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New York Gov. Andrew Cuomo signed the final FY18-19 New York State budget legislation on April 12, 2018.1 The legislation makes significant changes to the New York state tax system in response to federal tax reform provisions contained in H.R. 1, commonly referred to as the Tax Cuts and Jobs Act (TCJA).2 The new provisions are generally effective for tax years beginning on or after Jan. 1, 2018, unless otherwise specified. This legislation, in combination with the New York state tax reform enacted in 2014, represents a significant transformation of the New York state tax system.
Corporate income tax provisions
The TCJA modified and added a number of provisions to the Internal Revenue Code (IRC) that impact multinational taxpayers, effectively changing the U.S. tax system from a worldwide territorial system to a quasi-territorial system. As part of this change, the TCJA created a 100% dividends received deduction (DRD) for foreign sourced dividends received from 10%-or-more owned foreign corporations.3 Under IRC Sec. 965, the transition to the quasi-worldwide territorial system subjects repatriated foreign earnings to a one-time transition tax at 15.5% or 8% depending on the type of asset.4 IRC Sec. 250 was added to provide a deduction equal to 37.5% of a domestic corporate taxpayer’s foreign derived intangible income (FDII) for tax years beginning after 2017.5 As part of the TCJA’s effort to create a more territorial regime of taxation, it added IRC Sec. 951A that creates a new class of income, Global Intangible Low-Taxed Income (GILTI), recognized by U.S. shareholders of controlled foreign corporations for tax years beginning after 2017.6
Repatriation transition tax
Under the enacted budget, New York expands its definition of “exempt CFC income” to include income that is received under IRC Sec. 965 from a corporation that is conducting a unitary business with the taxpayer, so long as it is not included in a combined report.7 The exemption amount deducted for federal income tax purposes under IRC Sec. 965(c) must be added back in computing taxable income.8 This rule applies to taxable years beginning on or after Jan. 1, 2017.9 Further, the legislation provides that this provision applies to certain New York City corporations,10 and similar provisions that serve to exclude the income received under IRC Sec. 965 apply for New York state insurance franchise tax purposes as well.11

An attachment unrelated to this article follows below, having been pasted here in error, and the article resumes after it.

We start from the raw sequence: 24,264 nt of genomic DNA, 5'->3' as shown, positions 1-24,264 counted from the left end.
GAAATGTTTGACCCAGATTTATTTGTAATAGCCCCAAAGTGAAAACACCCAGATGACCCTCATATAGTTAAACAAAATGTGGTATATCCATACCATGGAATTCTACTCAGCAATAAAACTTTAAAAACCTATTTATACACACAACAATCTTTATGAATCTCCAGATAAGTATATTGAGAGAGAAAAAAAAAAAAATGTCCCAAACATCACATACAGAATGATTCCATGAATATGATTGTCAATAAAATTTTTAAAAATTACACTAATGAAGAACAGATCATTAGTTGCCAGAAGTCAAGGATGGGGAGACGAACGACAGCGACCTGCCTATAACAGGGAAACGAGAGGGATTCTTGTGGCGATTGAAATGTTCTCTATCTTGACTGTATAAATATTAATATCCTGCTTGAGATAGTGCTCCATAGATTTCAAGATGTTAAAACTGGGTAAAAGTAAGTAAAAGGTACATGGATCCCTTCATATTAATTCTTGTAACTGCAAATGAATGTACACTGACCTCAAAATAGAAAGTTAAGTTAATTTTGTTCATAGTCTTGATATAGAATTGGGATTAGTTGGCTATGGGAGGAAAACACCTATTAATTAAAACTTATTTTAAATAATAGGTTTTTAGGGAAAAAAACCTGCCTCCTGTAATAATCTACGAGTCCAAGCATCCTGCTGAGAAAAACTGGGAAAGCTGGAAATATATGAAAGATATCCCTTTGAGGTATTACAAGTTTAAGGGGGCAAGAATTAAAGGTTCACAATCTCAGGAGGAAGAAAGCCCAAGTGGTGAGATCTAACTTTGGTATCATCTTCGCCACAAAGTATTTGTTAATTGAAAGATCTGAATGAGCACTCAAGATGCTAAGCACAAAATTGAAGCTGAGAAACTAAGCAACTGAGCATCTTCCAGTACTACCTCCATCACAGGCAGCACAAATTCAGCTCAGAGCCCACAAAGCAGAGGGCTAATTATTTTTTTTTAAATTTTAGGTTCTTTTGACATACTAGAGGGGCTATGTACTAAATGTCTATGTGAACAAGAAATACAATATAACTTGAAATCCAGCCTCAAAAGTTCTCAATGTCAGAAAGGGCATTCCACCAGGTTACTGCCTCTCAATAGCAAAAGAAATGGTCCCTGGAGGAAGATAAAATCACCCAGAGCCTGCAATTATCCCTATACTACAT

Foreign dividend gross-up
The subtraction for deemed dividends available under IRC Sec. 78 applies to the extent the dividends are not deducted under IRC Sec. 250 for both New York state and New York City purposes.12
To compute corporate income, an addback is required for the federal 37.5% FDII deduction in both New York state and New York City, and similar provisions require an addback of the deduction for New York state insurance franchise tax purposes.13
Personal income tax provisions
Beginning April 12, 2018, the budget legislation officially adopts the New York State Department of Taxation and Finance’s audit policy of counting all days that an individual is present in New York to determine statutory residency, regardless of whether an individual is domiciled in the state or New York City for a portion of the taxable year.14
Alimony and moving expenses
The legislation decouples the treatment of alimony payments from the TCJA which generally results in the elimination of a deduction for alimony paid. Specifically, alimony or separate maintenance payments made are subtracted from federal adjusted gross income in computing New York taxable income.15 Qualified moving expense reimbursements or payments received or made by a taxpayer during the taxable year are subtracted from federal adjusted gross income to compute state taxable income.16